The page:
This week’s alumni Dvar Torah is by Avram Schwartz
During the omer, we are keenly aware of each passing day and week, much more so than during the rest of the year. Doubtless, various daily requirements that are constantly in place, such as tefillah, mark each day as separate from one another. What sets these days apart is that they are also marked as unique – numbered and identified as soon as they begin.
The Torah commands some such awareness for other days as well – the zav and the zavah are also commanded to count seven days before they can again become pure (Vayikra 15:13, 28).
Beyond this, we find that years are to be counted as well:You shall count off seven weeks of years – seven years seven times – and the seven weeks ofyears will come to forty-nine years. (Vayikra 25:8). Rambam and those following him understand this to be a positive commandment for the court (ספר המצוות קמ, הל’ שמיטה ויובל י:א, ספר החינוך בהר ש”ל).
In Tishre of every year (or every seventh year), the Sanhedrin in Jerusalem would count the year, much as we count each day of the omer. The high court numbers the years in a cycle of shemitot and yovelot,irrespective, it would seem, of any other count, such as the reign of the king.
Many other rishonim appear to agree with this understanding of the verse and its interpretation in the Sifra (בהר פרשתא ב, ראב”ד שם, תוספות כתובות עב. ד”ה וספרה, תוספות מנחות סה: ד”ה וספרתם) But it is precisely this that Rav Yerucham Fischel Perlow questions. (ביאור לספר המצוות רס”ג, עשה נא, ד”ה ולהרמב”ם).
He points out that various other rishonim use language that is less than absolute in referring to this legal concept. Raavad, for example, begins his cited comment on the Sifra with “it appears to me.” Neither Rav Saadia Gaon nor the Halakhot Gedolot, Rambam”s major precursors in the numbering of the mitzvot, count this as a mitzvah, and it is not mentioned anywhere in the Talmud. It merits discussion only in the Sifra, and even that, says Rav Perlow, is not entirely determinative with regard to the nature of this halakhah.
He suggests that the verses of the Torah put in place a less formal requirement than that codified by Rambam, namely that instead of counting, the high court must merely remain aware of the point in the yovel cycle in which they find themselves, such that they can sanctify the yovel year at its proper time. Yovel would then be put in a class of mitzvot with the seven days of the zav and zavah in which awareness, but not counting, are required.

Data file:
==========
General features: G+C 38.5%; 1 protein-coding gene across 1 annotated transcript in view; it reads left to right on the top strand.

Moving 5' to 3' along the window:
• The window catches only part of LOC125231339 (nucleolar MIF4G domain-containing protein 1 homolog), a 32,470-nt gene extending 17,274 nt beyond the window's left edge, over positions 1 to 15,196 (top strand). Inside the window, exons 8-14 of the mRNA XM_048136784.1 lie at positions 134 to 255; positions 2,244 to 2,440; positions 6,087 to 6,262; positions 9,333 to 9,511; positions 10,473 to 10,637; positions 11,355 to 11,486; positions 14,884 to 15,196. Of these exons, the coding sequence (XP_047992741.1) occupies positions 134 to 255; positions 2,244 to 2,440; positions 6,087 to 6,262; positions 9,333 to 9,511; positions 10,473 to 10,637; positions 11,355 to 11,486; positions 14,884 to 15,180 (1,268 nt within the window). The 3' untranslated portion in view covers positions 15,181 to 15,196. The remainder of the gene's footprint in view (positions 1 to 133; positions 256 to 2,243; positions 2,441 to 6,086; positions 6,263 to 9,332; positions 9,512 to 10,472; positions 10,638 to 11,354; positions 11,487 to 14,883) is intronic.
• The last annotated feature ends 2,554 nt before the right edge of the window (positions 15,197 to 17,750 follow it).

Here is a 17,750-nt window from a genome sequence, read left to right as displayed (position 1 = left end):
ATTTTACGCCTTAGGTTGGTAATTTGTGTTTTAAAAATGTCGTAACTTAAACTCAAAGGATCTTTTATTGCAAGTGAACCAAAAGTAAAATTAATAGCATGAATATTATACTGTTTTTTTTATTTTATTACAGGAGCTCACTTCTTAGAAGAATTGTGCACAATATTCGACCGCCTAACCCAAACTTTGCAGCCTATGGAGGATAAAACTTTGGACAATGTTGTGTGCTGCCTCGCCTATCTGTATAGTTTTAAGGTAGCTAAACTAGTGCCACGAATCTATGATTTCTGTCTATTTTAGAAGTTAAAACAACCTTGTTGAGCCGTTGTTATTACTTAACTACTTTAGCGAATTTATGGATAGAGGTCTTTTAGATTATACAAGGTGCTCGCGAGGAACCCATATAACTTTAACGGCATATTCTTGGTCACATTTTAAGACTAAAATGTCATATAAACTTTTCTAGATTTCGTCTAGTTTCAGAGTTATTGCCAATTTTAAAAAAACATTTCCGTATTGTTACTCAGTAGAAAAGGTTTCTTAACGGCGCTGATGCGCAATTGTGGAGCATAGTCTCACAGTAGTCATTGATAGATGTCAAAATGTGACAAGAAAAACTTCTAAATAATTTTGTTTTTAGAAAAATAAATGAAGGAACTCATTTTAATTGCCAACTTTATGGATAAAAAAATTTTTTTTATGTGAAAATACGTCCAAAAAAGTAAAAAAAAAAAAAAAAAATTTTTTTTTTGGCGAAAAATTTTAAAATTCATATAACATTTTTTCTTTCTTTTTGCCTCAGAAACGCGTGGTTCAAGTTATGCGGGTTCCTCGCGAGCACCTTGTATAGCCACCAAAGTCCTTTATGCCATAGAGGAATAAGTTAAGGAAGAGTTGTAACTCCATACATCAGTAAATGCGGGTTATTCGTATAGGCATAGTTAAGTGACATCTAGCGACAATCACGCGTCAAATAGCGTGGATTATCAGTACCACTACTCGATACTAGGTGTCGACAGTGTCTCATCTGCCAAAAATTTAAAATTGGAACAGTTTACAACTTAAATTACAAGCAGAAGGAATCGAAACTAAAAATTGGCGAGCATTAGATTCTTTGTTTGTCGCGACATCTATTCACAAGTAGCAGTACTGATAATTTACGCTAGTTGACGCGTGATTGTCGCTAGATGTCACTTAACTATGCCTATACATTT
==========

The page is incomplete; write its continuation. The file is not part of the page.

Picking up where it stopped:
Rav Yechezkel Landau (נודע ביהודה תניינא יו”ד קכג) pointed to a fundamental differencebetween zav and zavah on the one hand and omer and, following Rambam, the years of the yovelon the other. He suggests that we count the omer and the year aloud with a beracha because time passes consistently, and there is no question as to the next day or year arriving at its expected time. The zav and the zavah, on the other hand, might experience an additional discharge, which would set their count back to zero.
But if Rav Perlow is right, and there is no requirement to count the years, then what are we to make of Rav Landau’s point?
It seems to me that this problem can be resolved by observing a further distinction along the same lines as that made by the Noda Biyehudah. There is a real difference between years and decades – and the yovel cycle is one of multiple decades – which is not the case between days.
The expectation we have is that just as today was basically the same as yesterday, so will tomorrow be as well. We cannot be at all sure of that with years. Major changes can take place from year to year, especially the political ones that are essential to the yovel. Counting years is actually, upon reflection, rather more akin to a zav or zavah counting clean days. We are aware of where we stand, and we certainly hope for a certain outcome tomorrow or next year, but to count would express a certainty that cannot be had.
Avram Schwartz (SBM 2015) is a Semikhah student at Yeshivat Chovevei Torah.